Baptism today incorporates much of what we read in John 3. Many believe baptism is the “right” thing to do as one enters the Christian life. Water is still the medium and it still represents the cleansing of sin and the commitment to die to the old earthly self. One moves forward dedicated to walking out a life of faith. The Holy Spirit is a vital part of baptism today – it is what “lights” upon us as the seal of being marked as a son or daughter of God. The Holy Spirit enters the life of the baptized, much as it did when Jesus was baptized. Through baptism one is marked as a beloved member of the community of faith. After baptism one enters the world, prepared to daily battle with temptation and sin.

As we enter the world today may we remember our baptism and our place as beloved in the family of God. Be strengthened and encouraged today, for you are loved!

Prayer: God of all the beloved children, be present to me today as I enter the world. Lead and guide my words and actions. Keep me from temptation. Thank you for your love and acceptance. Amen.


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Family

Reading: Ephesians 1: 11-14

Verse 13: “Having believed, you were marked in him with a seal, the promised Holy Spirit, a deposit guaranteeing our inheritance”.

Paul writes today about belonging. We all want to belong, to have a place we fit into, to be loved. For most of us, we belong in three groups – family, church, and friends. Sometimes there is overlap in these, sometimes there is not.

The traditional family we belong to is generally biological. We add to that though. My immediate family would include my parents, my wife and children and daughter-in-law, and my brother and his wife and children. Connected from there are cousins, aunts, uncles… My family of friends is a little different but is still based on some common characteristics: love, trust, care, investment in relationship. With friends we can pick and choose more as things like common interests and personality also play into who we allow into our family of friends.

Our church family falls somewhere in between these two other families. There is a certain admission process that occurs, like with our friends. But it is different in that we in the church were first chosen by God, according to his plan. When we accept God’s invitation – “having believed” in Paul’s words today – then we are “marked in him with a seal, the promised Holy Spirit, a deposit guaranteeing our inheritance”. This process places us within a family that is more like our traditional family. We are connected to one another as the body of Christ. These connections are like those we find in our traditional families. Our local church is like our nuclear family – closely connected, strong bonds of love, trust, care… Our denomination or connectional system is like the next circle out – aunts, uncles, cousins… There is still a sense of community and we call each other family. The worldwide church of Jesus Christ is the outer circle. We should look at all Christians as brothers and sisters in Christ. I’m afraid we look at some of these as our sixth cousin twice removed or like Uncle Fritz – the one no one talks about or mentions anytime. Sadly this also happens in our closer circles as well.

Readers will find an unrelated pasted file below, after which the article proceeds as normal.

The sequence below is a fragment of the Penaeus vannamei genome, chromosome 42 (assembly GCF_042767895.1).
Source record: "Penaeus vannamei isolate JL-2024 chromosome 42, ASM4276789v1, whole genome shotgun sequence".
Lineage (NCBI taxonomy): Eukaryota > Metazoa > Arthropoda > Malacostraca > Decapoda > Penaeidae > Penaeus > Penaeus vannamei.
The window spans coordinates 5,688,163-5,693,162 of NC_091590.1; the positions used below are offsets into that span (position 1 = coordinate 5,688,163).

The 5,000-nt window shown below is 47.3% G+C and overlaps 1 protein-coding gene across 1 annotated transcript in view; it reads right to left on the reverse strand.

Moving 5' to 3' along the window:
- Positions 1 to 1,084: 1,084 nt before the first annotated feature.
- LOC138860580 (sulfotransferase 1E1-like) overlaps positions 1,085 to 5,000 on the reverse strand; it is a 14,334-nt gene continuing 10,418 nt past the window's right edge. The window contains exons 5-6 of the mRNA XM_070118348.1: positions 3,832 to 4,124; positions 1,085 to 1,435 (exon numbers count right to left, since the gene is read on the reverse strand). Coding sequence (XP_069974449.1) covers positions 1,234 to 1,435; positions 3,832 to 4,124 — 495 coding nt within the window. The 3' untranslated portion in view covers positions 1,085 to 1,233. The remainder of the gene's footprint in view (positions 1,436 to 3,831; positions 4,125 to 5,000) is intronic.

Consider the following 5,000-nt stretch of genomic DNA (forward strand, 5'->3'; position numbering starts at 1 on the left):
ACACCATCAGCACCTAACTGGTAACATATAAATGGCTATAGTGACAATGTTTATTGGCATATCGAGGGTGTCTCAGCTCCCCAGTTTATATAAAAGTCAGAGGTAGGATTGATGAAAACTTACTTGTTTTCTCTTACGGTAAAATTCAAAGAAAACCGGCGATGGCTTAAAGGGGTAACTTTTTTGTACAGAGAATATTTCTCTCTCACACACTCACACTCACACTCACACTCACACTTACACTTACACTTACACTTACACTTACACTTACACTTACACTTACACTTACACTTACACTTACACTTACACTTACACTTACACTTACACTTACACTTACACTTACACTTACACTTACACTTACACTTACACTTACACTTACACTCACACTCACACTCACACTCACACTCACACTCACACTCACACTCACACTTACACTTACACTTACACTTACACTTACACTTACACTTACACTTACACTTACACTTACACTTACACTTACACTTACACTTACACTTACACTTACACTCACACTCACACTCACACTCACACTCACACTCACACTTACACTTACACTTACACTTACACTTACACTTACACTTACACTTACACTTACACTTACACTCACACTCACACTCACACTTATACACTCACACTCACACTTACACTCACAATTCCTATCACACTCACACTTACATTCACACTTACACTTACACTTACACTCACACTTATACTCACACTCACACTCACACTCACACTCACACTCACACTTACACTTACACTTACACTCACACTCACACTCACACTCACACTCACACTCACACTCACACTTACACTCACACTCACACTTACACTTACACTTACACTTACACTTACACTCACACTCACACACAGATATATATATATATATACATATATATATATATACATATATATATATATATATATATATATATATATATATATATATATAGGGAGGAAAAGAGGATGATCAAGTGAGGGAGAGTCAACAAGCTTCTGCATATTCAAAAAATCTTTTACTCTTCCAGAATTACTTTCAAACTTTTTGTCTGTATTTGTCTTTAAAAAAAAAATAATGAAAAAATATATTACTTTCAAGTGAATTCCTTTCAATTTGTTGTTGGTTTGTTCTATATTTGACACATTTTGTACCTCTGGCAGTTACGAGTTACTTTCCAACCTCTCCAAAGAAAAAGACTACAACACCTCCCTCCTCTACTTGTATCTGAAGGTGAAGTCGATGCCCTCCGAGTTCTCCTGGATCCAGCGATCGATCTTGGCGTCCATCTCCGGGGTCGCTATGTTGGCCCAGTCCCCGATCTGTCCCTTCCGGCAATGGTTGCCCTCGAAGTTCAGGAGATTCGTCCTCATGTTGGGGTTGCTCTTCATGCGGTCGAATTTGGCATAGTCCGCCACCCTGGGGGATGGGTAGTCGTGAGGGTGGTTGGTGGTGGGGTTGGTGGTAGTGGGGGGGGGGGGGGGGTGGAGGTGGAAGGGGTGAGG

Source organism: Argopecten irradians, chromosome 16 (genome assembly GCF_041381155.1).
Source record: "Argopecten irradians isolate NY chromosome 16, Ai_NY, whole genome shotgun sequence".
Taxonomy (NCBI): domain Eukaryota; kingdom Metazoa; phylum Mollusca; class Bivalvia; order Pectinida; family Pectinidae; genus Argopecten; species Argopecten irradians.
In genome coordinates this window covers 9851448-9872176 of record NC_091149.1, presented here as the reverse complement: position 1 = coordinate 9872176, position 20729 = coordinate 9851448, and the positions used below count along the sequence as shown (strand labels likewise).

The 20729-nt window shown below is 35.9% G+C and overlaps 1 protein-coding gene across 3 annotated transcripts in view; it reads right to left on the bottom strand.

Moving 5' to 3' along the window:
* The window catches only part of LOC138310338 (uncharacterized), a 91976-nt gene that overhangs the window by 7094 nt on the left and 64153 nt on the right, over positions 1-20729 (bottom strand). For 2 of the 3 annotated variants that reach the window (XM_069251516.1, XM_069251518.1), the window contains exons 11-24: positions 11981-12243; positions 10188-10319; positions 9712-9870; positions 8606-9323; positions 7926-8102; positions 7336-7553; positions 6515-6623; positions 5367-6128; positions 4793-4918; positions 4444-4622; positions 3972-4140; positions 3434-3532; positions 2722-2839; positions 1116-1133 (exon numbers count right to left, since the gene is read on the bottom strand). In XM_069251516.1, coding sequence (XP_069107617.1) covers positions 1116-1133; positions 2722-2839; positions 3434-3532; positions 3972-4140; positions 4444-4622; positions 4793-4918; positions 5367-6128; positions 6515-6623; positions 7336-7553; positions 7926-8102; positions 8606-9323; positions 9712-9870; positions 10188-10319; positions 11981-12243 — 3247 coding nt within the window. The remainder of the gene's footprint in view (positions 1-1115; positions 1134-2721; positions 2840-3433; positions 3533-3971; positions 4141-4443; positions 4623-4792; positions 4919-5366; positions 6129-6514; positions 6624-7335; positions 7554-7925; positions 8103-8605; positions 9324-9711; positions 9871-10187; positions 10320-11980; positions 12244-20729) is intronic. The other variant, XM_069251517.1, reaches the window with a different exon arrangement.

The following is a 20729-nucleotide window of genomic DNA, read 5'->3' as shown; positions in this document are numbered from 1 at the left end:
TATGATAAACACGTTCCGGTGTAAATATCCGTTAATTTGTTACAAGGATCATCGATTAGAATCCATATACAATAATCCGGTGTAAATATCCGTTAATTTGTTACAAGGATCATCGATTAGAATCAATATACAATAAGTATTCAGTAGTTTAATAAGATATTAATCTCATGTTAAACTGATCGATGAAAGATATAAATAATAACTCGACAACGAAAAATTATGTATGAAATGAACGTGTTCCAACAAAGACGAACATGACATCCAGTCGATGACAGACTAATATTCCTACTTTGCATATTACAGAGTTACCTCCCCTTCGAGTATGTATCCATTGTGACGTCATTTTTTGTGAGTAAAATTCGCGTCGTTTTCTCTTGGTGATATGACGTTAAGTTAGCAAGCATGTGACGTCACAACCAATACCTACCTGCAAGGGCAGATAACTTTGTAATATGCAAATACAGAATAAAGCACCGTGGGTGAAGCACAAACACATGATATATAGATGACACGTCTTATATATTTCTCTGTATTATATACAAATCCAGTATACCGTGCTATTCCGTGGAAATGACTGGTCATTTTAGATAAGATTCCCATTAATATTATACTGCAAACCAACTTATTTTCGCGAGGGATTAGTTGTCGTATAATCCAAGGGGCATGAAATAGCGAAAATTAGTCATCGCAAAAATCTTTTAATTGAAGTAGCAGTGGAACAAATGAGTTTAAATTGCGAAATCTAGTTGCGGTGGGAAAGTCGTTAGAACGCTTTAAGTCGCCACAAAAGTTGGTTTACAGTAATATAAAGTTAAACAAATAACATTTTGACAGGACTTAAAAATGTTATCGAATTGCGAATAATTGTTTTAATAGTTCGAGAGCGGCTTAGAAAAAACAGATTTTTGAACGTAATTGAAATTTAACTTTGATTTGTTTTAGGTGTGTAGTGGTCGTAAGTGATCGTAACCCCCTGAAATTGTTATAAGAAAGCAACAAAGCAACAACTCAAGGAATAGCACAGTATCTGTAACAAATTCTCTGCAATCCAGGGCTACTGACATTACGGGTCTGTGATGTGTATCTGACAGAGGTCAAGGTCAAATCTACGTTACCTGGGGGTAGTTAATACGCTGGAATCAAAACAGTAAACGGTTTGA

There is but one God, one Lord Jesus Christ, one abiding Holy Spirit. We who believe in Jesus Christ as Lord and Savior are all baptized into one inheritance, eternal in the heavens. May our lives and our connections to one another reflect these basics, all to the praise of his glory.

Prayer: Lord God, lead me on the path of love. Root me in the core essentials of faith. Grant me grace in all other differences. Amen.


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Restored and Redeemed

Reading: Joshua 5: 9-12

Verse 9: “Today I have rolled away the reproach of Egypt from you”.

In our passage today, the Israelites have just moved into the Promised Land. God parted the Jordan River and they crossed over on dry ground. It is purposefully reminiscent of their crossing of the sea during their exodus from Egypt 40 years ago. The trip from the Red Sea to the Jordan River is not a 40 year walk. We recall that the Israelites wrestled with sin and doubt over and over again, leading them to “take one more lap around the desert”, as my good friend Kent likes to say.

All the men of “military age” that left Egypt have died in the desert and the people enter into the land first promised to Abraham. As a sign of their covenant relationship, also established under Abraham, all the males are circumcised. This was a physical sign of belonging, much as baptism is a sacred and symbolic sign of our belonging to the family of God. Now we get to today’s passage. After the circumcisions are complete, God says to Joshua, “Today I have rolled away the reproach of Egypt from you”. In Egypt the people were slaves, they were heavily oppressed, and they experienced pain and suffering. In marking the Israelites as the chosen people once again, God is rolling away the time in Egypt and delivering them to a new land and back into relationship with Him. God is restoring and redeeming the people.

It was the people’s sin that made the journey last 40 years. If the Israelites were without sin, they could have walked straight from Egypt to the Promised Land in a matter of weeks. We too walk a similar path.

Our journey to become more and more like Jesus takes a lifetime. For those blessed with long life, it can take longer than 40 years. If we were without sin we would profess Jesus as Lord and Savior and go straight to heaven. But we are not without sin. Our faith journey, no matter how long or short, is just like the Israelites’ wander in the desert. We have times when we are very close to God in our walk of faith. We have our moments when God parts the sea and we walk right through it. But we also have times when we sin and live outside of a relationship with God. We have times when we worship idols and when we choose to separate ourselves from God. Just as God did not leave the Israelites to all die in the desert, God does not leave us lost in our sin. Why? Because God loves us. God reminds us over and over that we are all a beloved child of God and God goes to work over and over to restore and redeem us once again. Thanks be to God!

Prayer: Lord, at times I wander. We all do. When I do, call my name, bring me back to you. Restore and redeem me from my sins. But that is not all I am. At times, I walk closely with you, rejoicing in your love and presence. Help me to be there more often. Thank you Lord. Amen.